Intra-skeletal calcite in a live-collected Porites sp.: Impact on environmental proxies and potential formation process

Geochemical proxies measured in the carbonate skeleton of tropical coral Porites sp. have commonly been used to reconstruct sea surface temperature (SST) and more recently seawater pH. Nevertheless, both reconstructed SST and pH depend on the preservation state of the skeleton, here made of aragonite; i.e., diagenetic processes and its related effects should be limited. In this study, we report on the impact of the presence of intra-skeletal calcite on the skeleton geochemistry of a live-collected Porites sp.. The Porites skeleton preservation state was analyzed using X-ray diffraction and scanning electron microscopy. Sr/Ca, Mg/Ca, U/Ca, Ba/Ca, Li/Mg, and B/Ca ratios were measured at a monthly and yearly resolution using solution ICP-MS and multi-collector ICP-MS. The δ11B signatures and the calcite percentages were acquired at a yearly timescale. The coral colony presents two parts, one with less than 3% calcite (referred to as “no-calcite” skeleton), the other one, corresponding to the skeleton formed during the last 4 yrs. of growth, with calcite percentages varying from 13 to 32% (referred to as “with calcite” skeleton). This intra-skeletal calcite replaces partly or completely numerous center of calcification (COCs). All geochemical tracers investigated are significantly impacted by the presence of calcite. The reconstructed SST decreases by about 0.1°C per calcite-percent as inferred from the Sr/Ca ratio. Such impact reaches up to 0.26°C per calcite-percent for temperature deduced from the Li/Mg ratio. So, less than 5% of such intra-skeletal calcite does not prevent SST reconstructions using Sr/Ca ratio, but the percentage and type of calcite have to be determined before fine SST interpretation. Seawater pH reconstruction inferred from boron isotopes drop by about -0.011 pH-unit per calcite-percent. Such sensitivity to calcite presence is particularly dramatic for fine paleo-pH reconstructions. Here we suggest that after being brought to shallow waters following a cyclone, the studied coral was seasonally subjected to rainfall-related water freshening that could have mimicked a vadose environment like can be encountered on raised fossil coral reefs. Nevertheless, the process of calcite precipitation remains to be determined.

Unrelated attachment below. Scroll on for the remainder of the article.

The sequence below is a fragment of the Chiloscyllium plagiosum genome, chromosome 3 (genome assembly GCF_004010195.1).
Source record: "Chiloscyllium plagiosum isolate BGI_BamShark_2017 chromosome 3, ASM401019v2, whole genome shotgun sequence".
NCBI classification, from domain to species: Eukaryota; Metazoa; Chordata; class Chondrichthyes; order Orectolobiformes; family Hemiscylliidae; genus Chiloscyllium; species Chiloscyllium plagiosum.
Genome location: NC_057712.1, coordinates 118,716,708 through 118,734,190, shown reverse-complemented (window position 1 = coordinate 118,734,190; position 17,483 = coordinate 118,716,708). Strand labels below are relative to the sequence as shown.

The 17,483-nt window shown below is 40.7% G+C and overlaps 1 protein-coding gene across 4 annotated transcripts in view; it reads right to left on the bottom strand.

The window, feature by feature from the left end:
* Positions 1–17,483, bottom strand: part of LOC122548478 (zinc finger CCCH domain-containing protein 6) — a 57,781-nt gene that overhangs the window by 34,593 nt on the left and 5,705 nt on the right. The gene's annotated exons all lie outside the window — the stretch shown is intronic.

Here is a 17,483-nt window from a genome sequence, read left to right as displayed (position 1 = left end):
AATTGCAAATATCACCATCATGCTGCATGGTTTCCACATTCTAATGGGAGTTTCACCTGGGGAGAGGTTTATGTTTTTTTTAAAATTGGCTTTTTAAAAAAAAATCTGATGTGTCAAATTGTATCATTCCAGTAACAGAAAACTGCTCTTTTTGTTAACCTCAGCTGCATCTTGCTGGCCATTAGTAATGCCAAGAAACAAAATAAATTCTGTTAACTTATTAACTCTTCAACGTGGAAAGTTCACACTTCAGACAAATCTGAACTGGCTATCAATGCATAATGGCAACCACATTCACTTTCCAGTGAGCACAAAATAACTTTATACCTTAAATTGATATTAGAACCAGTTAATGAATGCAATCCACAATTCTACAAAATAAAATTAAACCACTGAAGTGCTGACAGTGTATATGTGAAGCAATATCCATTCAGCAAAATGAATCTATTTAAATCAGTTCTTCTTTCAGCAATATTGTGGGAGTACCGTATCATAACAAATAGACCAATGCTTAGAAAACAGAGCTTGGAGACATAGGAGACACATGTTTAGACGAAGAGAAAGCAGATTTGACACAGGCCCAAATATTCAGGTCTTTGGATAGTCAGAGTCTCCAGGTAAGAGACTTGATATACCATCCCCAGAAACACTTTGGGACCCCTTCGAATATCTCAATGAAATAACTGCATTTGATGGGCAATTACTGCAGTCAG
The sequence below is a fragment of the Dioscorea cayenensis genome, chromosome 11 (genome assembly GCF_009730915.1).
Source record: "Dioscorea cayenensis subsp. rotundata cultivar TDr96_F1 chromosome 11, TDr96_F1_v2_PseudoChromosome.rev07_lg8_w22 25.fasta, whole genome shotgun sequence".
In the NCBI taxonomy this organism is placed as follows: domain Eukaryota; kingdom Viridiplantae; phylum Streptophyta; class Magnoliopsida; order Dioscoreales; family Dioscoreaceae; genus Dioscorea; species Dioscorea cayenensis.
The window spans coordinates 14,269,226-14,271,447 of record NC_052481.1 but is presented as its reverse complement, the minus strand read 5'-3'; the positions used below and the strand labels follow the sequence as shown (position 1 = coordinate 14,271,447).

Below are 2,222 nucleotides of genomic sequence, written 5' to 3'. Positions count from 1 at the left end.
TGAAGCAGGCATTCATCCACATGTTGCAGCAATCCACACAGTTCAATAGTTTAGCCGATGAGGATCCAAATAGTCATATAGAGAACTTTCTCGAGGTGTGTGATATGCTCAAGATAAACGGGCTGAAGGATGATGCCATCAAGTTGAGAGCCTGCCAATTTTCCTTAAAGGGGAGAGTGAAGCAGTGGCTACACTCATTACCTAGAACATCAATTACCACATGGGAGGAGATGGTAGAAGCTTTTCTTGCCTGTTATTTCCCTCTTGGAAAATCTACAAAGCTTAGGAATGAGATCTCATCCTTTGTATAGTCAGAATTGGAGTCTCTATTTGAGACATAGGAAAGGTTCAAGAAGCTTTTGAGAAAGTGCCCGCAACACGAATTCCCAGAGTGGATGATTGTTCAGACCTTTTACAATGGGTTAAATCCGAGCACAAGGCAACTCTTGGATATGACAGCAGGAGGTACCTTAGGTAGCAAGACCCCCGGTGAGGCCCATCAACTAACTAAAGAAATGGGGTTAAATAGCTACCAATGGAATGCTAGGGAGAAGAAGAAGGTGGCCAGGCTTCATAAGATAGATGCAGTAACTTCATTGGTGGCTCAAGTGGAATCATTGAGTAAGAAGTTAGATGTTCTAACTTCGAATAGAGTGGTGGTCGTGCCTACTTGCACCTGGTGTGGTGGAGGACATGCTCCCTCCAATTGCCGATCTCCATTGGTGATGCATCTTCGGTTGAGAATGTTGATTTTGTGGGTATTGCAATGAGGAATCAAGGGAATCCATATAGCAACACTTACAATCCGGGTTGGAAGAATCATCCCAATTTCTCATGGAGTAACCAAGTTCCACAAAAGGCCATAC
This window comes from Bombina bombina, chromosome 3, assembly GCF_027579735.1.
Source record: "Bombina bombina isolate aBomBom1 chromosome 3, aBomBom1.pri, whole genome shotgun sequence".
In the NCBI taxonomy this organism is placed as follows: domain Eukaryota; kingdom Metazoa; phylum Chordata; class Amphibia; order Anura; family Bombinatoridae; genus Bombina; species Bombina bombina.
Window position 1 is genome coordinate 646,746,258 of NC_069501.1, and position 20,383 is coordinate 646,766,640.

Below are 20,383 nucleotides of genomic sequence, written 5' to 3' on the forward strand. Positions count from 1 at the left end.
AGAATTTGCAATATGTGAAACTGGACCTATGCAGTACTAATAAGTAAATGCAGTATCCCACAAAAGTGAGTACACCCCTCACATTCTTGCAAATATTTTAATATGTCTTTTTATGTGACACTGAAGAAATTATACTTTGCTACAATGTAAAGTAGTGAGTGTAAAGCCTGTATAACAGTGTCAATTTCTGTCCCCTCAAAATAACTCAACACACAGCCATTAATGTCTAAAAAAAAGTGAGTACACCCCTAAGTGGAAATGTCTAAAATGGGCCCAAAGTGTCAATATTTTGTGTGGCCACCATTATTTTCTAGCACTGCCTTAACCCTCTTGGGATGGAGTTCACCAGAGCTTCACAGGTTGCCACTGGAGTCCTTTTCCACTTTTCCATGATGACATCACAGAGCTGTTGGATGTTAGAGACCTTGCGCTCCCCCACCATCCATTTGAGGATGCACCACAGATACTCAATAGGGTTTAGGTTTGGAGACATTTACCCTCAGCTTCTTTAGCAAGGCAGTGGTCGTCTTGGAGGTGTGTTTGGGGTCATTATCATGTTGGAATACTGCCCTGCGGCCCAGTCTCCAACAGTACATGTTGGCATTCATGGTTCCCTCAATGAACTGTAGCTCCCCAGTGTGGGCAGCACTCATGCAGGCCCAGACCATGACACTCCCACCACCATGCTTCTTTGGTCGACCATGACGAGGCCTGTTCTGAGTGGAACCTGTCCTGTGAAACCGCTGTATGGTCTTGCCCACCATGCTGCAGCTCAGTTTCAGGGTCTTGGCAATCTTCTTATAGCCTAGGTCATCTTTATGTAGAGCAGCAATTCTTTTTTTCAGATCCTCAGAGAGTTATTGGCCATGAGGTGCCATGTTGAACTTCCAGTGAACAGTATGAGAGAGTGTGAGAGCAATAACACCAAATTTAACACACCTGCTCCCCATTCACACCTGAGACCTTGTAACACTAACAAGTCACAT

Lazareth, C. E., Soares-Pereira C., Douville E., Brahmi C., Dissard D., Cornec F. L., Thil F., Gonzalez-Roubaud C., Caquineau S. & Cabioch G., in press. Intra-skeletal calcite in a live-collected Porites sp.: Impact on environmental proxies and potential formation process. Geochimica et Cosmochimica Acta. Article (subscription required).

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